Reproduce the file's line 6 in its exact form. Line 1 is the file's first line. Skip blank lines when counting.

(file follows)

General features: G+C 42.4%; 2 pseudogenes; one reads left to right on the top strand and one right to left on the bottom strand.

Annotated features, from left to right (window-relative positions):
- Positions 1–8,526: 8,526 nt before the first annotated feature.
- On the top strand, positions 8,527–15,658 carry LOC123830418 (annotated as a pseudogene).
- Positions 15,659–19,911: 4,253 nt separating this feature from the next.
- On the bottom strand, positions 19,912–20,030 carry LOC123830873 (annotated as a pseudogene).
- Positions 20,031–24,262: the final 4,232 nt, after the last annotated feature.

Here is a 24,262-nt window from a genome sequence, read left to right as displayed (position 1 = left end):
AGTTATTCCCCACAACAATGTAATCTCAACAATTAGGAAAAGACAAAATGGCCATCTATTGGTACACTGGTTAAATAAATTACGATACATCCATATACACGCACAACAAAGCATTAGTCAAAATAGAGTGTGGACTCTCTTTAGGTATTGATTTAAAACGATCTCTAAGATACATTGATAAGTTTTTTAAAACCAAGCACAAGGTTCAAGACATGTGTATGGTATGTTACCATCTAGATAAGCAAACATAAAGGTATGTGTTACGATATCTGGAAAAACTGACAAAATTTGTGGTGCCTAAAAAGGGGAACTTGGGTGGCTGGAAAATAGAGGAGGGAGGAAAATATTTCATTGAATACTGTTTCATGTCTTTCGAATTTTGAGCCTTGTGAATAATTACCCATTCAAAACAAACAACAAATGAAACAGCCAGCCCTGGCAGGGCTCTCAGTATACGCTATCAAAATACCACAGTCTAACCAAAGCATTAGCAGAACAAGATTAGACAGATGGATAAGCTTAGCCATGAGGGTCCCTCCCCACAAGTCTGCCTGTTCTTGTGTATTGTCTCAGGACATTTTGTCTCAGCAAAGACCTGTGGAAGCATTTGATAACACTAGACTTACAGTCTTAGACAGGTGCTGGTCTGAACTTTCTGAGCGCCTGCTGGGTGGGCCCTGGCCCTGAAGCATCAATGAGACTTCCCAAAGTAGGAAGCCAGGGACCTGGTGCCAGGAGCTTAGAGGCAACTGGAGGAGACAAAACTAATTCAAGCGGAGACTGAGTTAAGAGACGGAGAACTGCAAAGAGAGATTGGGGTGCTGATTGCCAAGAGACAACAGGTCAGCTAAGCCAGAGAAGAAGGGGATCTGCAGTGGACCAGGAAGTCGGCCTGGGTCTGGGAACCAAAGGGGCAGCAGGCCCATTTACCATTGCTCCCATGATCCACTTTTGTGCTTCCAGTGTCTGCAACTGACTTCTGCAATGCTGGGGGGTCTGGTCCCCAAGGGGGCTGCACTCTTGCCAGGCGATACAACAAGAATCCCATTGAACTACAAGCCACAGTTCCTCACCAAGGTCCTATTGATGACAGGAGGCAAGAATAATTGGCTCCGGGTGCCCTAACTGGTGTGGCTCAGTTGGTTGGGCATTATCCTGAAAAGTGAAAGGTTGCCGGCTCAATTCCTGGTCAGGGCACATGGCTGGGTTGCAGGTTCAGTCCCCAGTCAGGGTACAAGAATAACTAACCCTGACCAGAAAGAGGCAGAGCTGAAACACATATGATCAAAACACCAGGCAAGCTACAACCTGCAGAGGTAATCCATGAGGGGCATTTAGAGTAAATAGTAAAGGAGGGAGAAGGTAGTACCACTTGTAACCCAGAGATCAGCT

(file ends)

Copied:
- On the bottom strand, positions 19,912–20,030 carry LOC123830873 (annotated as a pseudogene).